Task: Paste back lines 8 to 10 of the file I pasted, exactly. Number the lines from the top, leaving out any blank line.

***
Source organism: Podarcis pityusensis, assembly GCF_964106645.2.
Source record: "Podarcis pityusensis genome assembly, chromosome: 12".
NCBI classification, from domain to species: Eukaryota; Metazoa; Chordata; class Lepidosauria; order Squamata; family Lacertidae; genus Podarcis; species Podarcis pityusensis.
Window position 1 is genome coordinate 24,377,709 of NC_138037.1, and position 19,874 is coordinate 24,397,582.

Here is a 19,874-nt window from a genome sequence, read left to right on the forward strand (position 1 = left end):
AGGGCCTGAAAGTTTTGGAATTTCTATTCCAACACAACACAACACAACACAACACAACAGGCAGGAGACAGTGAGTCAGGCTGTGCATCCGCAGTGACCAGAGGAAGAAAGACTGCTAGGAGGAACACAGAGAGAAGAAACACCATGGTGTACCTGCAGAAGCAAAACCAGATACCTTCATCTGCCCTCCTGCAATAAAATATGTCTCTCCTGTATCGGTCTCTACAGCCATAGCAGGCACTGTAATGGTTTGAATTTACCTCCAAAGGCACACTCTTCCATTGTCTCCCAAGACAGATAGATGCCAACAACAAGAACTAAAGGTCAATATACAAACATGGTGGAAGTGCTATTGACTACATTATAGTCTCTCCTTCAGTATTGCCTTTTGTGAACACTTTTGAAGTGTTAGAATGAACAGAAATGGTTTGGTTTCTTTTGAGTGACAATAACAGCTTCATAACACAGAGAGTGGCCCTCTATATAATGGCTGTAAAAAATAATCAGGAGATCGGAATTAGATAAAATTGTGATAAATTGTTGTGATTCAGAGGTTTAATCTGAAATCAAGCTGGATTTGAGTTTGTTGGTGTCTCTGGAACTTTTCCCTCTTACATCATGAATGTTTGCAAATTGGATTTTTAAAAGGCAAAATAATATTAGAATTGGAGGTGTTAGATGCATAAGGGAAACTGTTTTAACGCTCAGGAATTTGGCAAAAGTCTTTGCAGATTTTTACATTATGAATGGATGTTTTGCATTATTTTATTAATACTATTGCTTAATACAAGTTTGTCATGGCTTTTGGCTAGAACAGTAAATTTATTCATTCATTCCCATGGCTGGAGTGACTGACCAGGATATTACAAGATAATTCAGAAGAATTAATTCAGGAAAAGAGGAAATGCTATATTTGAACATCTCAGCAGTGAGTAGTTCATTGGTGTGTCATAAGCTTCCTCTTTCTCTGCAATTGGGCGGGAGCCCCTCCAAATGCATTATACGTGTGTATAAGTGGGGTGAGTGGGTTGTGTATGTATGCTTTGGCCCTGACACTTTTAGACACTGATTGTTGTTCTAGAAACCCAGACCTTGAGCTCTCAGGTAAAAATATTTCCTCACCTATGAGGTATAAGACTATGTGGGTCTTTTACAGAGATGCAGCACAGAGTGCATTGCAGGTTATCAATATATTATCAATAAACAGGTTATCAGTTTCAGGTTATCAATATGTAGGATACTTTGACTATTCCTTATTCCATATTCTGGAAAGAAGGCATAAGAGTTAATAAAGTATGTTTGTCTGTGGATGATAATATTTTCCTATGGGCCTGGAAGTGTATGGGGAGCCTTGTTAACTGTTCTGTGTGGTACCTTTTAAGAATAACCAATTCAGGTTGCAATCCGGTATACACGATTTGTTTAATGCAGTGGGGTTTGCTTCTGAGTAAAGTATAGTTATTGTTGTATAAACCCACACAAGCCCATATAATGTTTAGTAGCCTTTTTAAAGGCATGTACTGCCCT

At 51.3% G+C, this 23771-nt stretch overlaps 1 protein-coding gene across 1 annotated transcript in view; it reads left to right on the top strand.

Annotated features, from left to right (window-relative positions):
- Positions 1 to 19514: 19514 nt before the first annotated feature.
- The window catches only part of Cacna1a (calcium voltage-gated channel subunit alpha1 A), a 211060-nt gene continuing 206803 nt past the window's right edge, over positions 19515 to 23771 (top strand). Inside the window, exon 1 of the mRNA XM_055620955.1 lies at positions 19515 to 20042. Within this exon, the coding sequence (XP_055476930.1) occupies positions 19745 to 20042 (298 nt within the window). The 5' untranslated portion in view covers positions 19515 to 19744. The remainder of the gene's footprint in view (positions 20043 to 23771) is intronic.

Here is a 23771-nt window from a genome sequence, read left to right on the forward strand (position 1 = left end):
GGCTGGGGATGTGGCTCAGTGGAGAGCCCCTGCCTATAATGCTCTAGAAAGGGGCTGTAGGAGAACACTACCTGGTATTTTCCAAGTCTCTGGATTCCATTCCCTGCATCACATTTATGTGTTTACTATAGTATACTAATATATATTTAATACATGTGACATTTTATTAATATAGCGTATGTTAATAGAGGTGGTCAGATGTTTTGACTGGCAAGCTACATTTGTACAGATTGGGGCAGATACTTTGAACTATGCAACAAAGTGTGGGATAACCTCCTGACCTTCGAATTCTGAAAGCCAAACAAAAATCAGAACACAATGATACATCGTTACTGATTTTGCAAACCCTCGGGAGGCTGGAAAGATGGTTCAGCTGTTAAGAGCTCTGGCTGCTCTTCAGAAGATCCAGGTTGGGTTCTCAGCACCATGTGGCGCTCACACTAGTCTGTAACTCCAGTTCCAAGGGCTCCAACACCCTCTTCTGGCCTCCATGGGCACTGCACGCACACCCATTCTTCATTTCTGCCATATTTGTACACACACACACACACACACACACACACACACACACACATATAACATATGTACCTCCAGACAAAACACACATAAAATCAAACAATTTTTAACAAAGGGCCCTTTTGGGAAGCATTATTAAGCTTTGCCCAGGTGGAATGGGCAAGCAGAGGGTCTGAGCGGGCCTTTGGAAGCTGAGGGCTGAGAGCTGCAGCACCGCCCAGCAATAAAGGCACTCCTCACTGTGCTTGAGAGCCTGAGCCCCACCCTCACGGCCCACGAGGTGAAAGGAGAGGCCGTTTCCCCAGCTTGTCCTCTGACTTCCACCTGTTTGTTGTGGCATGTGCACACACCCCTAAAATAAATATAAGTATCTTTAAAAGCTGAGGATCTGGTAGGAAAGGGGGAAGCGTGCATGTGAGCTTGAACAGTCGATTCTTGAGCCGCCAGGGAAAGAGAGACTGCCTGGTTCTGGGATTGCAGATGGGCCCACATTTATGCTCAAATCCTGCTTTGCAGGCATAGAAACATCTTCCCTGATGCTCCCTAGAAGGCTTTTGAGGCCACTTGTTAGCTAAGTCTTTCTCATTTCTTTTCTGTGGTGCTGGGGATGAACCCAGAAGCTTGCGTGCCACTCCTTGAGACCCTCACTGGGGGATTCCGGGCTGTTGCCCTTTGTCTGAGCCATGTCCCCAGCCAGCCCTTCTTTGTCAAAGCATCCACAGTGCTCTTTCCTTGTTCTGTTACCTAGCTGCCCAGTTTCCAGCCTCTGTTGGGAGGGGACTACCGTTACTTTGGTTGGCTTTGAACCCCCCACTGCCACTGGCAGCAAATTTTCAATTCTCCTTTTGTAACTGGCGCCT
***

Annotated features, from left to right (window-relative positions):
- Positions 1 to 19514: 19514 nt before the first annotated feature.
- The window catches only part of Cacna1a (calcium voltage-gated channel subunit alpha1 A), a 211060-nt gene continuing 206803 nt past the window's right edge, over positions 19515 to 23771 (top strand). Inside the window, exon 1 of the mRNA XM_055620955.1 lies at positions 19515 to 20042. Within this exon, the coding sequence (XP_055476930.1) occupies positions 19745 to 20042 (298 nt within the window). The 5' untranslated portion in view covers positions 19515 to 19744. The remainder of the gene's footprint in view (positions 20043 to 23771) is intronic.